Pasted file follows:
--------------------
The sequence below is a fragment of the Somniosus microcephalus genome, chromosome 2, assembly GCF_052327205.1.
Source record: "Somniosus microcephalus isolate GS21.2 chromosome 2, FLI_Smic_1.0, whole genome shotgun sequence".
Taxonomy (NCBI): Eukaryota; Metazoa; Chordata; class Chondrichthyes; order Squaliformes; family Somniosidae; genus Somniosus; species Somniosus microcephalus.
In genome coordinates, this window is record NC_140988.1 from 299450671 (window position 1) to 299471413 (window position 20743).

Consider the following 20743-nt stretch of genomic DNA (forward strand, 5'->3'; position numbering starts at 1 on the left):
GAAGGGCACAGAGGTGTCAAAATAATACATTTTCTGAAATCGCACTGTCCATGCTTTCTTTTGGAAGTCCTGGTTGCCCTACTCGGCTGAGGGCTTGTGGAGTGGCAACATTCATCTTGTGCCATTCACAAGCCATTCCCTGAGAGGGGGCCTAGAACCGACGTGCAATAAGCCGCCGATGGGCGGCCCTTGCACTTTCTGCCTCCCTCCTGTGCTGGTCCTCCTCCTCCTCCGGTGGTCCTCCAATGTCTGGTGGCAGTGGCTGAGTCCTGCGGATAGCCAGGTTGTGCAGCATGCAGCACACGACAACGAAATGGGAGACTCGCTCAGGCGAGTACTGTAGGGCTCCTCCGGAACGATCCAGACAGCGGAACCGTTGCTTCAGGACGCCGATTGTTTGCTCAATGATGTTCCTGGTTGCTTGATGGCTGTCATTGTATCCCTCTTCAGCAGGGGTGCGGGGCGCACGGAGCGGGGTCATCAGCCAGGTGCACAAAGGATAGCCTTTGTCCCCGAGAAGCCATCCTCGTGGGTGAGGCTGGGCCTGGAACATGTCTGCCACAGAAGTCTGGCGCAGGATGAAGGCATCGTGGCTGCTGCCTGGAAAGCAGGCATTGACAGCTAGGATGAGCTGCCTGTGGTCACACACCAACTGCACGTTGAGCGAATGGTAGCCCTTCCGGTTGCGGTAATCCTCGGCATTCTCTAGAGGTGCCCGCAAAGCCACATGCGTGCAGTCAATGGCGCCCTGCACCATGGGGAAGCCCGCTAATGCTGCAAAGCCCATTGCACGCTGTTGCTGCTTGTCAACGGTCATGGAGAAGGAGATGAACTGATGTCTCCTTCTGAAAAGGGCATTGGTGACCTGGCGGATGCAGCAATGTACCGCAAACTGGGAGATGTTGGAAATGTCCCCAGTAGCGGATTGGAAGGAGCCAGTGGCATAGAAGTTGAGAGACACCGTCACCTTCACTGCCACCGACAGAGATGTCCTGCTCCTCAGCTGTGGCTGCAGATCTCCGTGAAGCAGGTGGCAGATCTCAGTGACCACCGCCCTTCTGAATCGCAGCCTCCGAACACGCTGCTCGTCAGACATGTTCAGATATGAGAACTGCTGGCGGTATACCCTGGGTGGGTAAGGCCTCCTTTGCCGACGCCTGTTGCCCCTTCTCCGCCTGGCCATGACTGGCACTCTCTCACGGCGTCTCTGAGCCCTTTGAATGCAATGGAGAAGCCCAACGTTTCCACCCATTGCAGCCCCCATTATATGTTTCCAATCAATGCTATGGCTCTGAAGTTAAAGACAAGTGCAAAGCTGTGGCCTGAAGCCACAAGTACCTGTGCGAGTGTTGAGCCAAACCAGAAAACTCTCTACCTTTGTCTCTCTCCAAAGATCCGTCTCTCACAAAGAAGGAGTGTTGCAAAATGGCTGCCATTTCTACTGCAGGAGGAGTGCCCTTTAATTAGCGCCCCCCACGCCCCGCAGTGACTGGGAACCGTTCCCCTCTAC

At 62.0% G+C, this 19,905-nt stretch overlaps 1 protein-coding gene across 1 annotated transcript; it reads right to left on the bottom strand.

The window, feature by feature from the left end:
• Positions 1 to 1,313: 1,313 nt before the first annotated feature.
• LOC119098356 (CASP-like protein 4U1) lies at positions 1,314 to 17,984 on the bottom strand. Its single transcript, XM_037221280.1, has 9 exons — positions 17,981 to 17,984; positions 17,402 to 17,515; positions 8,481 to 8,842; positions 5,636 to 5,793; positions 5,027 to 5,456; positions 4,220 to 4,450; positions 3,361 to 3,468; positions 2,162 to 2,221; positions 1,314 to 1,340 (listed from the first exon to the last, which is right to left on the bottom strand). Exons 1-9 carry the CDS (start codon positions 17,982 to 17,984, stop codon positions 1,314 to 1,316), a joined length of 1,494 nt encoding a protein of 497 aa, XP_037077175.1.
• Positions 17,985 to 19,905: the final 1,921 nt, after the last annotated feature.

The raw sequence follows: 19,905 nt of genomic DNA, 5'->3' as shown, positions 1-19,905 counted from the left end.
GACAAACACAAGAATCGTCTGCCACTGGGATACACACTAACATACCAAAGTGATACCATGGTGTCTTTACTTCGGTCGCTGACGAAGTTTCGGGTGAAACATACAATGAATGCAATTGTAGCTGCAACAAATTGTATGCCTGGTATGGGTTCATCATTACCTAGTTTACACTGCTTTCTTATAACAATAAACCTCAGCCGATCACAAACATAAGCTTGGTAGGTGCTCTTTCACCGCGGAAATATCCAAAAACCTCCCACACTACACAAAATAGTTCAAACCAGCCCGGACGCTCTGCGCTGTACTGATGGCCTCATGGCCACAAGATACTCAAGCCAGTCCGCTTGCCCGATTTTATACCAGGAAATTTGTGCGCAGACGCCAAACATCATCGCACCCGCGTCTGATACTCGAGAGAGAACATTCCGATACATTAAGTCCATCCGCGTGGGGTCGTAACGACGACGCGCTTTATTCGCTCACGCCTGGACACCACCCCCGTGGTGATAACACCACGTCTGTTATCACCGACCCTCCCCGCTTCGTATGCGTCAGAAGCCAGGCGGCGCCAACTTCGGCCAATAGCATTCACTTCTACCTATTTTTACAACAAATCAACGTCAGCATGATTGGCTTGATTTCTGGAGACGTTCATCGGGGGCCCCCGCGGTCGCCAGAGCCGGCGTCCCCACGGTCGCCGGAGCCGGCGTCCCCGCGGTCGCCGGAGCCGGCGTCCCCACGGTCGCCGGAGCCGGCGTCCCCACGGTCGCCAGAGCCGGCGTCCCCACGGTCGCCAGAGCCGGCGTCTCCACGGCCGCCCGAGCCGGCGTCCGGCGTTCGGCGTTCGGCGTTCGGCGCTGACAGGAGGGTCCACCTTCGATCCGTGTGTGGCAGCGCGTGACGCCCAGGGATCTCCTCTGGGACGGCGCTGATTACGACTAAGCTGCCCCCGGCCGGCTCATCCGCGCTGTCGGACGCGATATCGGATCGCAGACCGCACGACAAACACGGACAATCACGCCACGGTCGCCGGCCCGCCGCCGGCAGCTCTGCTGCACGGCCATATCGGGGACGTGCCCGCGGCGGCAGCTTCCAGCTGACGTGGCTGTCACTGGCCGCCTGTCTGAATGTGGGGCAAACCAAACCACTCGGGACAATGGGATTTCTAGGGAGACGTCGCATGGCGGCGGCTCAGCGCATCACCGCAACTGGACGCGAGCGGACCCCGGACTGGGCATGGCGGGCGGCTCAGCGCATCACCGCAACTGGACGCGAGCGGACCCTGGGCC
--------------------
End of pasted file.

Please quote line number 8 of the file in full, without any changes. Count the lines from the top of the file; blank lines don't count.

The window, feature by feature from the left end: